Mojo the dog literally jumps for joy when he gets visitors.
Waiting for the door to his room to be opened, he bounces up and down, popping into view in the small window in his door.
Mojo has been waiting for someone to take him home from the Wellington SPCA centre in Newtown since he arrived in August last year, when his previous owner died.
"He's a very, very bouncy, very excitable young man who's just looking for a nice family to call his own," said SPCA's central region general manager Ros Alsford.
"He's very spoilt here, but he just wants his own family now."
It's clear that Mojo is ready for an owner - his wagging tail and enthusiastically offered chew toy show he's ready to play with anyone and be loved.
He's not the only animal in the Wellington centre that's been there for a long time.
The cats were not well socialised with humans and are still fairly timid, but would do well in a home of their own with other cats they could spend time with.
There's also Pop the rabbit, who has been at the centre since December.
"That's quite a long stay for a rabbit, we generally rehome rabbits quite quickly," Alsford said.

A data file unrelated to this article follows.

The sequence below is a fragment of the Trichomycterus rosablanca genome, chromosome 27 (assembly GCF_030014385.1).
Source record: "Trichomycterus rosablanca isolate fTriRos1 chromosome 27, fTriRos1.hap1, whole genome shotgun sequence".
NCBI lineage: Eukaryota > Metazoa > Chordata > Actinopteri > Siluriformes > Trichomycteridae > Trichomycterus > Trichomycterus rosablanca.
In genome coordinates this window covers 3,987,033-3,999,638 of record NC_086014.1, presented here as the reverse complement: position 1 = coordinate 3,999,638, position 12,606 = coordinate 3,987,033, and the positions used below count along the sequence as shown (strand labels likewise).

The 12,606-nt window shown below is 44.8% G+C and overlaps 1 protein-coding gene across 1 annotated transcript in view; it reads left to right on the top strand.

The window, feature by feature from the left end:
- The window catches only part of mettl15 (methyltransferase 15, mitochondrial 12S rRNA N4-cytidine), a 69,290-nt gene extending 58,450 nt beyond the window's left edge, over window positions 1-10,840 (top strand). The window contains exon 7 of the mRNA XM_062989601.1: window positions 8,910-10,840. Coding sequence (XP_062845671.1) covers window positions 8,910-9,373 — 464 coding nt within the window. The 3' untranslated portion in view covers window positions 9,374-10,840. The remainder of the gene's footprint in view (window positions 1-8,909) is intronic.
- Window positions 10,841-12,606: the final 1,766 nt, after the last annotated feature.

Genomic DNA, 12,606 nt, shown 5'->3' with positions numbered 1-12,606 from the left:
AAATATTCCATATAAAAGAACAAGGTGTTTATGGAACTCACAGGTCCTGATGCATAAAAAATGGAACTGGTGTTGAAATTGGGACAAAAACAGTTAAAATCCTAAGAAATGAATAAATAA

Rabbits are happier in pairs, so the ideal new owner for Pop would already have a rabbit or might be willing to adopt two.
Alsford said adopting an animal rather than buying one from a breeder or pet store meant owners were giving an animal a second chance at finding a family to love them.
People need not be nervous about adopting a dog either, as a canine behaviouralist puts them through "robust" tests to make sure they are safe to be around people.
Animals adopted out by the SPCA are also vaccinated, deflead and dewormed, and are microchipped and desexed.
"Certainly the benefit of adopting is you're giving an animal the second chance at a happy home, a second chance at a nice warm bed and cuddles at night and a nice bowl of food."